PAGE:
The culture of the school has also transformed over time. Right from the beginning, the school used to have a house system. Students from all four grades were divided into four houses. There were academic, athletic, and spirit competitions between the houses. This feature helped raise school spirit, and allowed younger students to interact with senior students more readily. The system was stopped in the 1980s.
Flemingdon has always been an immigrant dense neighbourhood; there were always many cultures being represented at any given time. The international show we run today was also run in the 70s and 80s. The shows in the past typically began with a ‘Parade of Nations’. Students dressed in the cultural clothes of their home countries walked onto stage in a line. (Interestingly enough, they had a difficult time finding someone who was strictly Canadian.) Nowadays, the show is still an important part to the school’s cultural spirit, with 450 tickets being sold for the show in 2015.
In addition to the international show, the science teachers used to run a Christmas Chemistry Show. The tradition began in the late 70s. The shows were mainly teacher-led, and students would provide background support. They can be viewed on the YouTube channel cdnspacecentre.
Being the journalist I am, I just had to look into the previous newspapers that the school had to offer. Here’s what I found. From the oldest to the most recent:
Over time, three distinct specialized programs have been started at the school– TOPS, SHSM, and BSAP. The Reckoner covered these three programs in specialized feature articles last year.
The school has always been bustling with clubs – two notable ones are the Biology club, and SEDS. The Biology club was the longest running club in our school, and ran from 1974 to 2004. The club actively took regularly students out on field trips to campsites and hikes.
Marc Garneau was a school built around the space program. (In fact, the major drawing point to TOPS in the early years was the fact that the school was particularly focused around space science.) The Garneau chapter of Students for the Exploration and Development of Space (SEDS) ran from 1991 to 2003. In this club, students would conduct research on various topics pursuant to space. (A sample project studied fluid dynamics in a microgravity environment. Students assisted Canadian astronaut Marc Garneau – and our namesake – on this project.) Another year, students were able to work with the Canadarm.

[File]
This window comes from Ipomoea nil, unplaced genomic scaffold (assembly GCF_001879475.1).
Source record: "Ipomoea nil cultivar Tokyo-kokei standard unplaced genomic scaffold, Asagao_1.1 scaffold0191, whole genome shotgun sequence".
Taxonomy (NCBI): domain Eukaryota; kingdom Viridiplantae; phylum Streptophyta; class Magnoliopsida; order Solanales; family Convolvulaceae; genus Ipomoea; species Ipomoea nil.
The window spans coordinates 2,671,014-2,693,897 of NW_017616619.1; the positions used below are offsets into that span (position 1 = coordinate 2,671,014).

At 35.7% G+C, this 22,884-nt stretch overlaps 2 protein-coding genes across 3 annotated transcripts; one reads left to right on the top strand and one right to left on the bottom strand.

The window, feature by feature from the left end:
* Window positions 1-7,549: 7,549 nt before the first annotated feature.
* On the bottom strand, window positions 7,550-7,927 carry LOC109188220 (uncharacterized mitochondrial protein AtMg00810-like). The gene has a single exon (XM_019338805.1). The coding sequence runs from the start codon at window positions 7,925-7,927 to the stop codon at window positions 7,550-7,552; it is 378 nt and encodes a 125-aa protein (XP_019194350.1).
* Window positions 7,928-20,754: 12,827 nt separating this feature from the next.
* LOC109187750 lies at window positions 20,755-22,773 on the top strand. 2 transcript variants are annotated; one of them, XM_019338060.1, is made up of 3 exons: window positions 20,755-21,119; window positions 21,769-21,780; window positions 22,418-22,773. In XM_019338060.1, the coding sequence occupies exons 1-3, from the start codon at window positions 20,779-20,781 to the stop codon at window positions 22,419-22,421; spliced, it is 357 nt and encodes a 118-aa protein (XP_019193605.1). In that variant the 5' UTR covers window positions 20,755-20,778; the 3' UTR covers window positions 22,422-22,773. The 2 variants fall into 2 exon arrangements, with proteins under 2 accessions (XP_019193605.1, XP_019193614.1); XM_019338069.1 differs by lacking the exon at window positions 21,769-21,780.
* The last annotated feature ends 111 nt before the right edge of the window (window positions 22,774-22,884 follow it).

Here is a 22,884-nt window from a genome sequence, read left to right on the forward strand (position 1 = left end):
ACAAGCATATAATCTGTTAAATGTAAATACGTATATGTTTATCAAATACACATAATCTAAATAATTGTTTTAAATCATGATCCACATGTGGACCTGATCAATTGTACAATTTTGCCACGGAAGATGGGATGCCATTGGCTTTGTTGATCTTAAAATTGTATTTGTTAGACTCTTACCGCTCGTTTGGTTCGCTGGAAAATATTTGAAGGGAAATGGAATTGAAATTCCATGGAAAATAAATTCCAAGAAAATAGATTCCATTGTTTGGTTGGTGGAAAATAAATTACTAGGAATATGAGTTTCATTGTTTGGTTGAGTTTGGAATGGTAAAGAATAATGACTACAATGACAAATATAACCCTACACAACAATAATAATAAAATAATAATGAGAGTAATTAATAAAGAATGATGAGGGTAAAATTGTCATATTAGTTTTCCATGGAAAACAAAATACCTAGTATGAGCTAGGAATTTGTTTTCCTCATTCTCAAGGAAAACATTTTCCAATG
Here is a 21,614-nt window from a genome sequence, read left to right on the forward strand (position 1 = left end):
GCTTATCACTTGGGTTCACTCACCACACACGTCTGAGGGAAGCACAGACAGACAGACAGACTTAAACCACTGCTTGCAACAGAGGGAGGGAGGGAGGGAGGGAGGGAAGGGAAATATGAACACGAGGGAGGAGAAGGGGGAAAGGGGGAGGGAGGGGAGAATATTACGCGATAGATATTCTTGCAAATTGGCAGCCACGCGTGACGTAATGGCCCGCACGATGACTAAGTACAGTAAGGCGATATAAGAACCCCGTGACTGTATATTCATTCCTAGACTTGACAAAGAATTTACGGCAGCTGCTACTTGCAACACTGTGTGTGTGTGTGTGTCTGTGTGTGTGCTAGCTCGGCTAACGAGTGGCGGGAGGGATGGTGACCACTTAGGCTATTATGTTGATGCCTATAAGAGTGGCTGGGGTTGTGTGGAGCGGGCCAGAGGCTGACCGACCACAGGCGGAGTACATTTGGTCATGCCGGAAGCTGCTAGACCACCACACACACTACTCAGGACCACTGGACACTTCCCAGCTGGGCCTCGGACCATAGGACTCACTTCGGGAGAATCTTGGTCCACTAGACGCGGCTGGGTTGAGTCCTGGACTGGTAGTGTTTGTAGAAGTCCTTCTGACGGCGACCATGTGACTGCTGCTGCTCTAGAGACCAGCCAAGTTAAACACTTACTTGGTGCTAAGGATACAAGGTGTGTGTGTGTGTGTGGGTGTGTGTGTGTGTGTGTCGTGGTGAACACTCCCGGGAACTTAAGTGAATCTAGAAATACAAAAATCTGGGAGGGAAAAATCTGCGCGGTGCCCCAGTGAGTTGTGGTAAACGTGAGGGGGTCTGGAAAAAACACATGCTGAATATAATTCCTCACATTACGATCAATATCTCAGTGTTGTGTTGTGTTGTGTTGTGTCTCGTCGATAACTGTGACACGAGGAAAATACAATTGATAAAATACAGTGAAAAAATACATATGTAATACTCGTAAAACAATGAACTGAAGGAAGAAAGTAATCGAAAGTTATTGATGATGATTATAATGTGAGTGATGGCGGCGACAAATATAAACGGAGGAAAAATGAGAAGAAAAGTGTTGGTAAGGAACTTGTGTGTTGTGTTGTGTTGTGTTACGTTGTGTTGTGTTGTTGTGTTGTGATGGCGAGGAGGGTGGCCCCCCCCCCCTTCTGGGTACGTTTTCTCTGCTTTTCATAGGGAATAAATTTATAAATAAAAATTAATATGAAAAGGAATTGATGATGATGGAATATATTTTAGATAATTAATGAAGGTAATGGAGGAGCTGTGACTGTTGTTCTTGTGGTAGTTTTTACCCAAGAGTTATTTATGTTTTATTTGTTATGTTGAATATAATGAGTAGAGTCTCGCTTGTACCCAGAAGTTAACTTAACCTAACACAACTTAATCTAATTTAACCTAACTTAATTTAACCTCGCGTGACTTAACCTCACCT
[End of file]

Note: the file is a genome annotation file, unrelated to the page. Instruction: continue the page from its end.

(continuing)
Other events that used to be characteristic of Marc Garneau’s unique culture are long gone. The school held Moonbase Garneau, setting up four domes in the technology lab (across from the library), that each monitored a specific aspect of life – including food and sleep. Students spent a weekend living in the domes, simulating what it was like to live on the moon.
There used to be an annual bikeathon held in the track around the back field. This was done to raise money for school clubs and charities. Students (or clubs) would form teams. Each team was required to have one member biking around the track at all times, from 4:00 pm on one day, to 4:00 pm on the next.
In the past, the school held O-day – Olympics day – each year, allowing students in different houses to compete against each other. It is analogous to the Grade 9 day that is currently held annually. O day helped students have fun, and helped raise the school spirit.
Culture-wise, the school has transformed a lot over the years. Regardless, there are teachers who say that the school has always been filled with a sense of academic vitality, and a willingness to help one another. It has gone through a physical transformation, but managed to maintain the sense of school spirit that the school is well-known for.
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Very informative article. I’m in love with those pictures!